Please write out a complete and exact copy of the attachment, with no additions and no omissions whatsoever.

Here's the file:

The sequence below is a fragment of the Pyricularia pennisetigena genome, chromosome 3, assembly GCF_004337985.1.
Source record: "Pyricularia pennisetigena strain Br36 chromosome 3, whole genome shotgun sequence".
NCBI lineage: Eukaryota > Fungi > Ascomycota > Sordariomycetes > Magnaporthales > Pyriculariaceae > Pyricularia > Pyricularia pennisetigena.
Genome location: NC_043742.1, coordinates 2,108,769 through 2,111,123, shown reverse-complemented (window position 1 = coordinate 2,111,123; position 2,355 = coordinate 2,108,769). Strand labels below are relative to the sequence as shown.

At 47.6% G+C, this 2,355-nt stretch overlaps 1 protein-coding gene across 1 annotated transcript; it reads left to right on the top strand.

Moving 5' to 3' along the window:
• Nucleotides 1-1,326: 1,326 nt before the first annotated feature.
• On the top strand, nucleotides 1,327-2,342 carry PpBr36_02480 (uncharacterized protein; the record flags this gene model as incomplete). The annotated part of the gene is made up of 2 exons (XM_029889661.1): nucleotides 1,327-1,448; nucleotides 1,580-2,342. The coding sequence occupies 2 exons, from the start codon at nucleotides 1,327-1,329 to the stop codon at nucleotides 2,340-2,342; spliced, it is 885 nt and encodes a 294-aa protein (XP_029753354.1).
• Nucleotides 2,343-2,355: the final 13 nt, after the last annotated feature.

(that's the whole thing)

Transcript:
The sequence below is a fragment of the Pyricularia pennisetigena genome, chromosome 3, assembly GCF_004337985.1.
Source record: "Pyricularia pennisetigena strain Br36 chromosome 3, whole genome shotgun sequence".
NCBI lineage: Eukaryota > Fungi > Ascomycota > Sordariomycetes > Magnaporthales > Pyriculariaceae > Pyricularia > Pyricularia pennisetigena.
Genome location: NC_043742.1, coordinates 2,108,769 through 2,111,123, shown reverse-complemented (window position 1 = coordinate 2,111,123; position 2,355 = coordinate 2,108,769). Strand labels below are relative to the sequence as shown.

At 47.6% G+C, this 2,355-nt stretch overlaps 1 protein-coding gene across 1 annotated transcript; it reads left to right on the top strand.

Moving 5' to 3' along the window:
• Nucleotides 1-1,326: 1,326 nt before the first annotated feature.
• On the top strand, nucleotides 1,327-2,342 carry PpBr36_02480 (uncharacterized protein; the record flags this gene model as incomplete). The annotated part of the gene is made up of 2 exons (XM_029889661.1): nucleotides 1,327-1,448; nucleotides 1,580-2,342. The coding sequence occupies 2 exons, from the start codon at nucleotides 1,327-1,329 to the stop codon at nucleotides 2,340-2,342; spliced, it is 885 nt and encodes a 294-aa protein (XP_029753354.1).
• Nucleotides 2,343-2,355: the final 13 nt, after the last annotated feature.